WENATCHEE — Although Wenatchee is almost 3,000 miles away from where the twin towers once stood, those living here were profoundly impacted by the attacks on 9/11.
The Wenatchee World asked Wenatchee Valley residents how the events of 9/11 affected and shaped their lives. Here’s what they said.
From civil servants to recent immigrants, below six residents of the Wenatchee Valley reflect on how the event changed their lives.
Remembering the fallen
Former firefighter Mitch Atkinson carries a reminder of 9/11 around with him wherever he goes.
The number 343 is etched on his arm — a personal memorial to the 343 firefighters who lost their lives when the towers came down.
“After it happened, it really affected me greatly,” he said. “Even at this time, when I sit down with my fellow firefighter retirees, it's hard for us to talk about it just because it meant so much.”
When Atkinson, who was the mayor of Chelan from 2000-2004, heard about the attacks, his first instinct was to help.
“Here I was mayor of the city and I was torn. I wanted to jump in my blazer with my turnouts and drive to New York,” he said. “But I decided that my responsibility was stronger there to strengthen our community, so that’s what I did. I stayed there.”
Three months later a fellow firefighter told Atkinson he was thinking about getting a 9/11 remembrance tattoo. Within two days, Atkinson got his first tattoo: the numbers 343 in a font similar to that of New York firefighters’ helmet numbers. He later added on a funeral wreath that says 9/11 and the words “Never forget.”
Today, 20 years later, Atkinson said looking at the tattoo immediately takes him back to 2001.
“It's not a reminiscing; it's a remembering,” he said. “I get pretty emotional when it comes down to it.”
One of the most difficult things to think back on is the sound of the fallen firefighters’ Personal Alert Safety Systems (PASS), which emit a high chirping sound if a firefighter is knocked down or doesn’t move for a specific amount of time.
“After the first tower came down, that's all I heard was multiple of these PASS systems chirping and knowing full well that it meant down firefighters,” he said, choking back tears. “Talking to people that were part of the initial rescue and then the continued rescue — those things continued to go off until their batteries were dead.”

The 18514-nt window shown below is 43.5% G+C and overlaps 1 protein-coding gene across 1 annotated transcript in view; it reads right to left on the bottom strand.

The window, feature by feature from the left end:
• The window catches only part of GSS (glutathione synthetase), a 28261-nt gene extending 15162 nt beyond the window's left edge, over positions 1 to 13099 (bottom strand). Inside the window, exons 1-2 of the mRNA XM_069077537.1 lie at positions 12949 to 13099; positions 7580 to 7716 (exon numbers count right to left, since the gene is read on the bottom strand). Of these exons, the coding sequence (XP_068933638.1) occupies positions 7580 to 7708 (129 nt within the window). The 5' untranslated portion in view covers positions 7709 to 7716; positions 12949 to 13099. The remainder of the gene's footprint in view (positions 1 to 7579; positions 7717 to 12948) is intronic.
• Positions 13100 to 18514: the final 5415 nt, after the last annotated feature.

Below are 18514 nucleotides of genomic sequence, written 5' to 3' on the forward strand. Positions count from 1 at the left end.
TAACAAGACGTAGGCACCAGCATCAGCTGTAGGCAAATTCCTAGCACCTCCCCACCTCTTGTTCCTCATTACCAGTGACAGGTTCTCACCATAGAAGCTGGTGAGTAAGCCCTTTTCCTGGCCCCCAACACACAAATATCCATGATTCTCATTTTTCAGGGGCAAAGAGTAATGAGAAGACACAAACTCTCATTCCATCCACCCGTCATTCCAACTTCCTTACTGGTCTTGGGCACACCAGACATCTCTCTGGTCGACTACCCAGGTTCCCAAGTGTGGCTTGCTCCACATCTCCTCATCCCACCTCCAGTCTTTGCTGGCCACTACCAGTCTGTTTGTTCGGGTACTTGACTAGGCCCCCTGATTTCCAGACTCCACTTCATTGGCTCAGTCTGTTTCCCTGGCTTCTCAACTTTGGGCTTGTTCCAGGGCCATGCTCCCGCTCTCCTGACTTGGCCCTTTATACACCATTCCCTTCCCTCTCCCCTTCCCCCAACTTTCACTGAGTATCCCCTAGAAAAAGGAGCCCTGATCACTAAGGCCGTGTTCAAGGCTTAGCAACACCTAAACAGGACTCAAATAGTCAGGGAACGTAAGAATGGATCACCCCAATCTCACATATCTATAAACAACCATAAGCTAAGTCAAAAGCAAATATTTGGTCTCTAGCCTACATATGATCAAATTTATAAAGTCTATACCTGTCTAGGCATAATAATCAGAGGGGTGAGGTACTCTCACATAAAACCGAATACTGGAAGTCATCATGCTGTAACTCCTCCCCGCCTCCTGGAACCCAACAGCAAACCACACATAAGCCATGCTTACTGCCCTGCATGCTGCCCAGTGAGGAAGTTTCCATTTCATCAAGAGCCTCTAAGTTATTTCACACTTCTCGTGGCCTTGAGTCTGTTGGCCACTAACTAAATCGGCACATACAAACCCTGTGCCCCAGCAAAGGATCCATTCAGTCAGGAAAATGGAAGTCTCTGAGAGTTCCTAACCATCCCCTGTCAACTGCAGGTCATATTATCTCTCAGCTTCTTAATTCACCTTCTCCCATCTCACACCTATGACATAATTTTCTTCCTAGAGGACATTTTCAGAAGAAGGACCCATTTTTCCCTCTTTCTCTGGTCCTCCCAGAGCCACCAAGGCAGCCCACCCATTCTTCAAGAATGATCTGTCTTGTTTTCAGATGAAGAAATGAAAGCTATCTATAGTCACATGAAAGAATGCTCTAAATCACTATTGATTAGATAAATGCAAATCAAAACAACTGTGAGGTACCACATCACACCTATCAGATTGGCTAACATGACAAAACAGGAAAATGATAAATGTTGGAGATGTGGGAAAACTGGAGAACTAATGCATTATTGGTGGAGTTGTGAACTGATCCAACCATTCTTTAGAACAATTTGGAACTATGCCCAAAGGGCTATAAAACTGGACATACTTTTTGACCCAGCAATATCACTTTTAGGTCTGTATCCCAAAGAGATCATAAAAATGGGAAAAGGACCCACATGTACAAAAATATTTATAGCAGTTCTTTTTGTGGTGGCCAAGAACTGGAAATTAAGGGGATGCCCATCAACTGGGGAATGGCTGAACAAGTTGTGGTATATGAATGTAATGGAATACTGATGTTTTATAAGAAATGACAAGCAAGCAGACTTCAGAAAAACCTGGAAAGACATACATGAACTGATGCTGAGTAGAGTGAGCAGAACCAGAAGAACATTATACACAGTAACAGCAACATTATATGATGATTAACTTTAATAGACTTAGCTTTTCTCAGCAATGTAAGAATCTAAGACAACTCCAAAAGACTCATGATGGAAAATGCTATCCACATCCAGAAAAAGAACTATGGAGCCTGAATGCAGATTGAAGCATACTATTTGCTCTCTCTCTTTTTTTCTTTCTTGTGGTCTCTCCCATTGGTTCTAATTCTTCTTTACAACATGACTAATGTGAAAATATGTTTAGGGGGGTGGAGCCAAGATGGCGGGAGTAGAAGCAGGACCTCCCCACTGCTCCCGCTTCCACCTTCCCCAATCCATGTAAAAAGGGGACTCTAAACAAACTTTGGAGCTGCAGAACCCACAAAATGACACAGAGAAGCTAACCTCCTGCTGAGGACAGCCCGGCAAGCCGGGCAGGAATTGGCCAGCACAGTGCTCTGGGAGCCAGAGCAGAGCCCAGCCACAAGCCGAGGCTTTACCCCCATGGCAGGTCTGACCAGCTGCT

He said he’s donated to organizations like Tunnel to Towers Foundation to help provide for the families of the fallen firefighters.
“Firefighters are always running into a burning building when everybody else is running out. That's the ultimate sacrifice that they make. They don't always come out of that building, and this was one instance where 343 of them did not,” Atkinson said. “People just need to be aware of what took place and remember it and never forget it.”
A tragedy that crossed borders
Janeth Orozco was working as a psychologist in her home country of Bolivia when she heard about a terrorist attack in New York City on the radio.
“It was a global news story. It happened and five minutes later everyone knew about it,” she said in Spanish. “I think this incident touched a lot of hearts. It went beyond barriers like capitalism and socialism.”
As stories of what was transpiring a continent away dominated the television for the rest of the day, Orozco mourned the loss of life and tried to make sense of how the events impacted her own life.
She remembers thinking that such an event was something typical in third-world countries where the government lacked control. It wasn’t something that could have happened in a first-world country like the U.S.
“It was a feeling of, if this can happen in the United States, what can happen here?” she said. “When I heard about it, I thought, ‘Wow, human fragility can reach even the most powerful.”
She said the recent bombing of the Kabul airport that killed 13 American service members was a reminder of that same fragility. However, now Orozco is no longer an outsider observer to American affairs. She moved to Washington in December 2019 with her husband and is in the process of becoming a U.S. citizen.